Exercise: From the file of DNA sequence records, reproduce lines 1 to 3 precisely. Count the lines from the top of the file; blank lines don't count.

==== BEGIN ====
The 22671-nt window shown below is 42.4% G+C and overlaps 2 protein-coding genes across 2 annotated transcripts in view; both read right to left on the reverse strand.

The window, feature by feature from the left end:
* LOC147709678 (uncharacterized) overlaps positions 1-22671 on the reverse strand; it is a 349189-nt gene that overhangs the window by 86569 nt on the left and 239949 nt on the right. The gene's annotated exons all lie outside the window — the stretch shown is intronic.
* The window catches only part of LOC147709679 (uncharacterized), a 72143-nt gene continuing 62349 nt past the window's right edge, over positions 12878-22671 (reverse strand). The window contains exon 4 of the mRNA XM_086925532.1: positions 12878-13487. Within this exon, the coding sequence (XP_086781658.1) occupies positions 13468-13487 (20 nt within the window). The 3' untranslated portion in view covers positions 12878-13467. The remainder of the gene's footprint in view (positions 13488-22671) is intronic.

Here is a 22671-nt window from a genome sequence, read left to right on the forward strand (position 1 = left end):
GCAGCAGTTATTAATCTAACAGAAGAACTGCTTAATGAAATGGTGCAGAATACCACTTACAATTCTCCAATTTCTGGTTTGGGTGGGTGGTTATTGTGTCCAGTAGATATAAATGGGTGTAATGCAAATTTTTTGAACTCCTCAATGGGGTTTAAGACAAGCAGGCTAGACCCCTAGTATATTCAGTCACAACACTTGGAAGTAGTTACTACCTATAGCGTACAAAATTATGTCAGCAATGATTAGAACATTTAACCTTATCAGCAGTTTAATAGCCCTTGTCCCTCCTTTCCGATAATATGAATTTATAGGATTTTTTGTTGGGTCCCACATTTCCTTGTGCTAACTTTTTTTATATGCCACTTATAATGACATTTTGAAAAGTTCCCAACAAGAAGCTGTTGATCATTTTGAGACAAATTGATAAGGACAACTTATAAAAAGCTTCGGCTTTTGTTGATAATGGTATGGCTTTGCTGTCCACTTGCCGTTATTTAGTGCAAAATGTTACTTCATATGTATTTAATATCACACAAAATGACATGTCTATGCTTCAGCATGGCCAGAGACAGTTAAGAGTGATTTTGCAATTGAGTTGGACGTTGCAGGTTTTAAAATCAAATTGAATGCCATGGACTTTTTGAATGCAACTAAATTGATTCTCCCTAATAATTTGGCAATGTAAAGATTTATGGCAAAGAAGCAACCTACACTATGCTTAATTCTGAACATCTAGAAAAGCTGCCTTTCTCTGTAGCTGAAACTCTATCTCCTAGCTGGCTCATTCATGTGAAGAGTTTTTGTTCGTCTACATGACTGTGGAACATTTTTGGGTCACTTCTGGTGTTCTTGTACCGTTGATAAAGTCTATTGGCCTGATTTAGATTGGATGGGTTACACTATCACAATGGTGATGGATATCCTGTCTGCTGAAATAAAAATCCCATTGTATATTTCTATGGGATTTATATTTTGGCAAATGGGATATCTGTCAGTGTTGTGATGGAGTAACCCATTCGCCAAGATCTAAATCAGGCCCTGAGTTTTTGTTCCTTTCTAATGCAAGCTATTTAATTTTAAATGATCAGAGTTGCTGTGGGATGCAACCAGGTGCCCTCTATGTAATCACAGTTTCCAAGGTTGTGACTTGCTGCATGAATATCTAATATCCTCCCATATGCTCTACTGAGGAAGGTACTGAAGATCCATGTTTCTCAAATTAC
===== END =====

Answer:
The 22671-nt window shown below is 42.4% G+C and overlaps 2 protein-coding genes across 2 annotated transcripts in view; both read right to left on the reverse strand.

The window, feature by feature from the left end:
* LOC147709678 (uncharacterized) overlaps positions 1-22671 on the reverse strand; it is a 349189-nt gene that overhangs the window by 86569 nt on the left and 239949 nt on the right. The gene's annotated exons all lie outside the window — the stretch shown is intronic.